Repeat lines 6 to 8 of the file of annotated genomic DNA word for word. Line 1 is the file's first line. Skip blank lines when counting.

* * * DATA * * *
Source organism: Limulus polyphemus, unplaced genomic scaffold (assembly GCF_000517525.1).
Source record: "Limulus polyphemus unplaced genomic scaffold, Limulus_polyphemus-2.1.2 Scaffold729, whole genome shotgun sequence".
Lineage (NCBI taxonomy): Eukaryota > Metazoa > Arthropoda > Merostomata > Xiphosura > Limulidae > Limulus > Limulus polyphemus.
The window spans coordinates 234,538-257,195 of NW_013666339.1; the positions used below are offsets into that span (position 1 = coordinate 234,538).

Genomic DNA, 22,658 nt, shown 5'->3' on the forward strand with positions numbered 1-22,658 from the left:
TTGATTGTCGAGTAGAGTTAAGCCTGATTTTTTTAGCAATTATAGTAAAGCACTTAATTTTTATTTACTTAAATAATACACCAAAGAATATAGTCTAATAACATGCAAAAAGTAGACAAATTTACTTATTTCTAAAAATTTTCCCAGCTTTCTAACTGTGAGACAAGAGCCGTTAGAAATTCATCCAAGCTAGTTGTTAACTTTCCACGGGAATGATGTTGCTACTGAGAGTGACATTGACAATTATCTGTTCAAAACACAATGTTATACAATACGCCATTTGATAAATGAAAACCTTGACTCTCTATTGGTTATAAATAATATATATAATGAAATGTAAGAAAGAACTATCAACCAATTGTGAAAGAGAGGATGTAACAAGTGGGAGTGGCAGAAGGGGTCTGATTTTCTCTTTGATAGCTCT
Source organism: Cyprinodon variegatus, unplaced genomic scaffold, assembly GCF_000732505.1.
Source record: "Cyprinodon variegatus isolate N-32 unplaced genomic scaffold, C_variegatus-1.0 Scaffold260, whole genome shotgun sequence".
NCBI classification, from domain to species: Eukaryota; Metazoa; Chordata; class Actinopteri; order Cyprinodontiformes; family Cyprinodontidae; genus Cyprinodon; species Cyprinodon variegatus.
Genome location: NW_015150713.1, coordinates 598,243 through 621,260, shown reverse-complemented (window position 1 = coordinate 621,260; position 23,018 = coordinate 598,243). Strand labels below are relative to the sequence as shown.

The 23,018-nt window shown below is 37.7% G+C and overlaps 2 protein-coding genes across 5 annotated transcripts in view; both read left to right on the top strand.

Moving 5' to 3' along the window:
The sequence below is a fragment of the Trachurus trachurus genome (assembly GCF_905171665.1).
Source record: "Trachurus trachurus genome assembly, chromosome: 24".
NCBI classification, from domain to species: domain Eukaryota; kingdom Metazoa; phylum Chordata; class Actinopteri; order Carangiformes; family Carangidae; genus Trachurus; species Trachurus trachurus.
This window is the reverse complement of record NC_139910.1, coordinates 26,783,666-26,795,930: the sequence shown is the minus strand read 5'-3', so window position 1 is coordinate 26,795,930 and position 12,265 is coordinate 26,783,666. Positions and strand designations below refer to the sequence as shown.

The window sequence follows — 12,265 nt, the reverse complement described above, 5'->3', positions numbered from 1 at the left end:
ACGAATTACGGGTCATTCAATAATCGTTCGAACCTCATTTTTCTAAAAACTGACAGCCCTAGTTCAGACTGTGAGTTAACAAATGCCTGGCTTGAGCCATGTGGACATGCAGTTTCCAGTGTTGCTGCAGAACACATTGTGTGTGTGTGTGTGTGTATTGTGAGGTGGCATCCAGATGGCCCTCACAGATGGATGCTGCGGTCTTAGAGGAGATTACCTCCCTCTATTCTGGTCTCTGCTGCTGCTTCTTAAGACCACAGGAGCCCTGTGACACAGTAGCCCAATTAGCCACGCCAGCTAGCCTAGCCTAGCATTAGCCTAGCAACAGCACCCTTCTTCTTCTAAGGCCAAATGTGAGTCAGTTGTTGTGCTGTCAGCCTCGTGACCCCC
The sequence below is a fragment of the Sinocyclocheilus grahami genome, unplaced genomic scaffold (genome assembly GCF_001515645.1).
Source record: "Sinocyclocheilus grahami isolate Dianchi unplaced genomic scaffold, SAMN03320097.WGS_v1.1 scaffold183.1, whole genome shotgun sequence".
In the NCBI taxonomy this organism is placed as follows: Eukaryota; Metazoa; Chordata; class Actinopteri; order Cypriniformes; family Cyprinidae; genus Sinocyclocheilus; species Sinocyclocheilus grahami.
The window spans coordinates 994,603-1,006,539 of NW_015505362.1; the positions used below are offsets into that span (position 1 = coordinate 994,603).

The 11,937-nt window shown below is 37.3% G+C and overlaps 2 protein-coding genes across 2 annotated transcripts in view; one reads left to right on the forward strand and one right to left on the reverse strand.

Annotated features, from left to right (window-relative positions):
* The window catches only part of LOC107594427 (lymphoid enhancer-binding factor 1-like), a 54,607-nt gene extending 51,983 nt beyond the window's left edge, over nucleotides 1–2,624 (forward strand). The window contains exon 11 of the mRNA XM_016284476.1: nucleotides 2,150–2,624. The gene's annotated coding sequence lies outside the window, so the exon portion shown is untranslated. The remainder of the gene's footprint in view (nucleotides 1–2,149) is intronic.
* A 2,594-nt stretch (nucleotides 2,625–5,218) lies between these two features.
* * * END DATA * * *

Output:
TTGATTGTCGAGTAGAGTTAAGCCTGATTTTTTTAGCAATTATAGTAAAGCACTTAATTTTTATTTACTTAAATAATACACCAAAGAATATAGTCTAATAACATGCAAAAAGTAGACAAATTTACTTATTTCTAAAAATTTTCCCAGCTTTCTAACTGTGAGACAAGAGCCGTTAGAAATTCATCCAAGCTAGTTGTTAACTTTCCACGGGAATGATGTTGCTACTGAGAGTGACATTGACAATTATCTGTTCAAAACACAATGTTATACAATACGCCATTTGATAAATGAAAACCTTGACTCTCTATTGGTTATAAATAATATATATAATGAAATGTAAGAAAGAACTATCAACCAATTGTGAAAGAGAGGATGTAACAAGTGGGAGTGGCAGAAGGGGTCTGATTTTCTCTTTGATAGCTCT
Source organism: Cyprinodon variegatus, unplaced genomic scaffold, assembly GCF_000732505.1.
Source record: "Cyprinodon variegatus isolate N-32 unplaced genomic scaffold, C_variegatus-1.0 Scaffold260, whole genome shotgun sequence".